Implications for Israel and the Region: I suggest it is already too late for the US to recoup its losses, to return to a position of leadership and authority in the region even if Obama were to awake tomorrow from a Eureeka! dream regarding the costs and dangers to the United States of his failings. As I wrote yesterday, whatever Bush’s motives for overthrowing the Sunni regime in Iraq it had the effect of empowering Iran, traditional enemy of Sunni Islam. The Shi'a were provided a foothold in the heartland of Sunni Arabia. That Bush did so in spite of advice and strong protests by Saudi and Israeli intelligence only intensified regional mistrust in his judgement, and the dependability of the United States as protector. The final straw for the Saudis and Gulf Emirates was Obama ignoring their protests, even pleas to not depose America’s long-time ally and close Saudi friend, Hosni Mubarak (Israel again joined the Saudis in warning the president of the consequences).
So what are the implications of Russia inheriting the Mediterranean and the Middle East? For Europe a pragmatic turn north: the EU is already dependent on Russia for natural gas to heat its homes in winter, to run its factories. And while the US will still provide an important trading partner, militarily the EU will be far more sensitive to Russia than America.
For the Middle East, minus a weak America unable and unwilling to assert authority the region has been bordering on anarchy, particularly following Obama replacing a secular government in Egypt with tthe Islamists. And, had he had his way with the Saudis, Obama would have turned Sunni-ruled Bahrain into a Shi'ite ruled country. And since the US Fifth Fleet is based on Bahrain, difficult to see how the US would manage to share facilities with the Iranian Navy.
But politics, as nature, abhors a vacuum and so the idiocy of a bush-supported Brotherhood “democracy” was overnight replaced by that “coup-that-is-not-a-coup” in Egypt. And since Putin appears far different from the weak and indecisive Obama, for the first time in fifteen years relative calm may return to the region, and something closer to Obama's dreamed of “spring” for the Arabs.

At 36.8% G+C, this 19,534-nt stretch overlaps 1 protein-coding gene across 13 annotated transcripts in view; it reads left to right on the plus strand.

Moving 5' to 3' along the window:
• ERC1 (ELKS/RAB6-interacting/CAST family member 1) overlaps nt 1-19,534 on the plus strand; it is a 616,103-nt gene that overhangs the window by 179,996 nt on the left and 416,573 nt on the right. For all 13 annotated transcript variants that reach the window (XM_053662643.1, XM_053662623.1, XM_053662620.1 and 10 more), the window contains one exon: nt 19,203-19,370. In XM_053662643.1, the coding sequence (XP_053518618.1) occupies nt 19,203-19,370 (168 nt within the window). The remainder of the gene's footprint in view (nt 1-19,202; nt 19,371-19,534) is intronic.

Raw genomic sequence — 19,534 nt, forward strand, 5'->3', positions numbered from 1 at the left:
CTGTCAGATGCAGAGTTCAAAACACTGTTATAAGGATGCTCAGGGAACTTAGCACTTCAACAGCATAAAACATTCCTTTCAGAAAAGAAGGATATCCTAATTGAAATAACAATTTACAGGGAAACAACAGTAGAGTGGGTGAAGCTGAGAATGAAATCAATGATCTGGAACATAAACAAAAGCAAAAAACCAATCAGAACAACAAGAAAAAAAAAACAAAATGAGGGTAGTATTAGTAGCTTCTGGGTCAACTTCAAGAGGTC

And Israel? Status quo ante is my expectation. The region will still be a quarrelsome place, particularly with Iran, thanks to Bush, entrenched across the Gulf in Iraq and Syria. As did the US (in days when there was some semblance of awareness of its own national interests!) Israel will then serve the Russians as it previously served the Americans. In the days of the Cold War, when Soviet-backed regimes in Egypt and Syria threatened the American-backed oil-rich Arabian Peninsula monarchies there was Israel, the military threat behind America’s verbal threat. So also will Russia benefit from Israel useful providing the same service. And just as the Americans found the investment in Israel highly profitable compared to the out of pocket costs involved in having to position far larger numbers of ships and ground troops to protect its regional interests, so too will Putin.
Putin's Russia already has significant investments in Israel, including in the off-shore liquid natural gas fields. He has repeatedly indicated interest in an expanded partnership with Israel, particularly since Israel is an acknowledged leader in hi-tech, an area Putin wants to expand in Russia (China also, that next generation superpower, is also developing strong relations with Israel, for the same reasons).
In a rational world, where states recognize their own national interests alliances develop naturally. the less interest the US has in the strategic importance of the Middle East the more that country will see Israel as a "burden." But Putin is not Obama.